« on: March 21, 2010, 07:49:07 PM »
This film was among the freshest I've seen. It's certainly one of those that are both for kids and adults. The dialogue is simple and stumbling over itself. Sometimes characters really just don't know what to say, and that's how it really is. Don't often see too many films in America where kids act (and SOUND) like kids...like when he's trying to convince the beasts not to eat him and he imagines superpowers that he makes up on the spot, always rambling/adding to them so he can't be defeated in anyway. But conversation is also deep with things that will have adults nodding their heads or thinking inward. The sadness of the wild things makes you laugh, really laugh, but also pulls at you in strange ways. Carol's longing for KW (and her need to go away), Alexander feeling he is constantly ignored, Douglass' support for others above himself, Judith's down emtions, Ira's gentle simplicity, etc. It's like the wild things are certainly all adults and they have the ability to express like adults, but they express more with the bluntness and passion of kids. Everyone's honest and for once, clear too the point of being selfish.
Actors are great! Max is so realistic on the struggle it is to be a child. In having your feelings hurt with almost no one noticing, in anger, in love, in imagination, in growing, in thoughts of what life means. Also, great in showing the struggle of parents. The mother's love for her son is so beautiful, especially in her battle to deal with his tantrums and her obvious tiredness of being a single parent without any time to breathe.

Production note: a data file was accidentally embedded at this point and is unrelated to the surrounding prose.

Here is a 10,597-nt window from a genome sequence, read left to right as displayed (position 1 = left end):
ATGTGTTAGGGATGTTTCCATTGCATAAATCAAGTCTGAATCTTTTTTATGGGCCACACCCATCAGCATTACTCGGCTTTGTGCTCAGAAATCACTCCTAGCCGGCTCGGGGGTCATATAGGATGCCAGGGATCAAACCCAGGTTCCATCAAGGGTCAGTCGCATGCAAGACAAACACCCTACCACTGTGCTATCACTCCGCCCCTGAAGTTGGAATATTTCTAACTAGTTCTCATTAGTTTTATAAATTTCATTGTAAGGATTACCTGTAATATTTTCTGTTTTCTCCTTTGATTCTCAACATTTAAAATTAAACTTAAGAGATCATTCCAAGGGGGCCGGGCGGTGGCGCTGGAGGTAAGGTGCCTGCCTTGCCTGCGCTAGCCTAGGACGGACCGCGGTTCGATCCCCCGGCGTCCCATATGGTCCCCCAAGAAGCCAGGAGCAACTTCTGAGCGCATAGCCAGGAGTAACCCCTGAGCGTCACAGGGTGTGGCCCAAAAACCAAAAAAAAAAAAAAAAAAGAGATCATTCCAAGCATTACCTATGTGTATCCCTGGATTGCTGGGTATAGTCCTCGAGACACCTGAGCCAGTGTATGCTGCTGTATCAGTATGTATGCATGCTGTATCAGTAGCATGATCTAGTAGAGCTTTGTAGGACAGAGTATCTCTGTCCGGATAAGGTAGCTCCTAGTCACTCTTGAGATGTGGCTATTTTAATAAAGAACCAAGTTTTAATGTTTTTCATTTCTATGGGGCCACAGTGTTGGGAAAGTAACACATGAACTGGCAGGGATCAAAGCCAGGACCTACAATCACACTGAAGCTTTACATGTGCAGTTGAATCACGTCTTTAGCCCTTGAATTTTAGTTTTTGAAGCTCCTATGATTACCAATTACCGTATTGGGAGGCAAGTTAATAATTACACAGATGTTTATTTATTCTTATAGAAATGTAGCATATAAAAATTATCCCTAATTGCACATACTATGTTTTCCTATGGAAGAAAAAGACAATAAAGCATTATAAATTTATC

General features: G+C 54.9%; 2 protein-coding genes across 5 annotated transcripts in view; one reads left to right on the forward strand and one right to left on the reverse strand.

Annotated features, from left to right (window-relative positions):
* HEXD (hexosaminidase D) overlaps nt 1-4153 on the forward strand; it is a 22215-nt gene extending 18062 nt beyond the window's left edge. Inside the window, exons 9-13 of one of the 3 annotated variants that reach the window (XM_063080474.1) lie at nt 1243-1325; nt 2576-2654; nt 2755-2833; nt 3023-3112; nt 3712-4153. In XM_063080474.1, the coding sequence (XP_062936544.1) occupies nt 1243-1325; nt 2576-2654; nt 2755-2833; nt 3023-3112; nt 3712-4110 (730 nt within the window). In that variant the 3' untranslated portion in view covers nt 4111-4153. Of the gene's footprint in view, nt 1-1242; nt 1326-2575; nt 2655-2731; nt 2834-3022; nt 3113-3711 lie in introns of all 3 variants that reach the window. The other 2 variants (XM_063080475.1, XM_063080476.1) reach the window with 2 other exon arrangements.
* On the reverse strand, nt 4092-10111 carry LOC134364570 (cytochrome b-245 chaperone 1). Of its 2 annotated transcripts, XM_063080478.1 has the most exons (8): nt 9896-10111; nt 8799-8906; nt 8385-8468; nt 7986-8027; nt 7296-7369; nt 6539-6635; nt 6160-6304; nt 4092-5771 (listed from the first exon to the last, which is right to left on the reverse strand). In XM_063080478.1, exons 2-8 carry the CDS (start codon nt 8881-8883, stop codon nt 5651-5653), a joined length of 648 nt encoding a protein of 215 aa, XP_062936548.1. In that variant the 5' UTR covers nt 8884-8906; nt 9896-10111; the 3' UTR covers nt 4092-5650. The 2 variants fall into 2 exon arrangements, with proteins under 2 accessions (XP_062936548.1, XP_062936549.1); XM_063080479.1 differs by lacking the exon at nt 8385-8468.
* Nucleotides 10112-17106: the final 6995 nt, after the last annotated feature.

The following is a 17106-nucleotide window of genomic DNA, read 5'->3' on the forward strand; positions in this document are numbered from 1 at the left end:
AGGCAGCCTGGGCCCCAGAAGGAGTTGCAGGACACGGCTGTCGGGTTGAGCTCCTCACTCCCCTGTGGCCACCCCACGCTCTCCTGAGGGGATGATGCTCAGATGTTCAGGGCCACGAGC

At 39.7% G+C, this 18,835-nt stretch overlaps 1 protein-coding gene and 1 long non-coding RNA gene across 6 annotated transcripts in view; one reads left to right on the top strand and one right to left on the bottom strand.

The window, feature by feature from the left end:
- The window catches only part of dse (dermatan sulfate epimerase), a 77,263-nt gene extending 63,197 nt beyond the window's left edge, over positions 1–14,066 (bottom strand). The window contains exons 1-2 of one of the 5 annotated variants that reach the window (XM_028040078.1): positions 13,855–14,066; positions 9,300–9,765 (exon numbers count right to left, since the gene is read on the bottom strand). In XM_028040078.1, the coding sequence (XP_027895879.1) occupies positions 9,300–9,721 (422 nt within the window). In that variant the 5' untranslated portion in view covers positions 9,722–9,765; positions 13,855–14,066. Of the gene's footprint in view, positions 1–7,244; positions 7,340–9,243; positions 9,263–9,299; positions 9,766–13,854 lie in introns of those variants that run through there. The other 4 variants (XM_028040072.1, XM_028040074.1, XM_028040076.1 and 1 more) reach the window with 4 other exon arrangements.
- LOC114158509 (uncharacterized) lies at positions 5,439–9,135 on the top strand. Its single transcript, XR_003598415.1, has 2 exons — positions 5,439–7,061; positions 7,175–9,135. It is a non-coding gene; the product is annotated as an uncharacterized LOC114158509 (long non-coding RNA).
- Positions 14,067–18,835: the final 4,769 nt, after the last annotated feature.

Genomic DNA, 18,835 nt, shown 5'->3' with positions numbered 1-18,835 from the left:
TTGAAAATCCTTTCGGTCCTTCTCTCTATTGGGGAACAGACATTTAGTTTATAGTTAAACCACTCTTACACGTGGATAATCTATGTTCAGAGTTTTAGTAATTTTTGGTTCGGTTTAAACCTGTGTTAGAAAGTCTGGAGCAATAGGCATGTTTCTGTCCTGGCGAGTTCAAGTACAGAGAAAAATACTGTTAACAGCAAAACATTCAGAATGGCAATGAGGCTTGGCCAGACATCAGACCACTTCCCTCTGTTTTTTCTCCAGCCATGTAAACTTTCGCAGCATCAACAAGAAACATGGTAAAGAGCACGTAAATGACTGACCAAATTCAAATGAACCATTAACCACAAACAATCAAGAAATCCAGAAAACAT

Like ET, wonderful in its subtleness to letting go and being a family.
The ending brilliant with the mother drifting off as she gazes in tiredness and relief and love at Max. Without words, without all problems being solved, just letting go, reuniting, gesture and expressions from the eyes, and that good thing called getting your dinner at home. Beautiful.
Camera is great, often hand held (you feel like a kid). Where the WTA...is awesome, not to bright and kitsch like other wonderlands. More like a desert or rocky woods. Perfect place for a kid to run away too. Soundtrack wonderful too. The songs I could imagine coming from a kid if they had the ability to compose and write, but also the scores are wonderful (and I wish they put those on the CD soundtrack, but alas).
Apologies, I've only seen this once and it was a few weeks ago, and I must watch it again, this time with a kid. Some review remarked that would hopelessly confuse a child viewer. I disagree! While kids and adults would see different levels, like the REAL Alice and Peter Pan, its a story for children and for those who once were children. Not one for pushing morals or lessons, but shows the sudden and moving passions of growing up and the importance of imagination.
I'll write more clearly and with better thoughts later. For now, must away!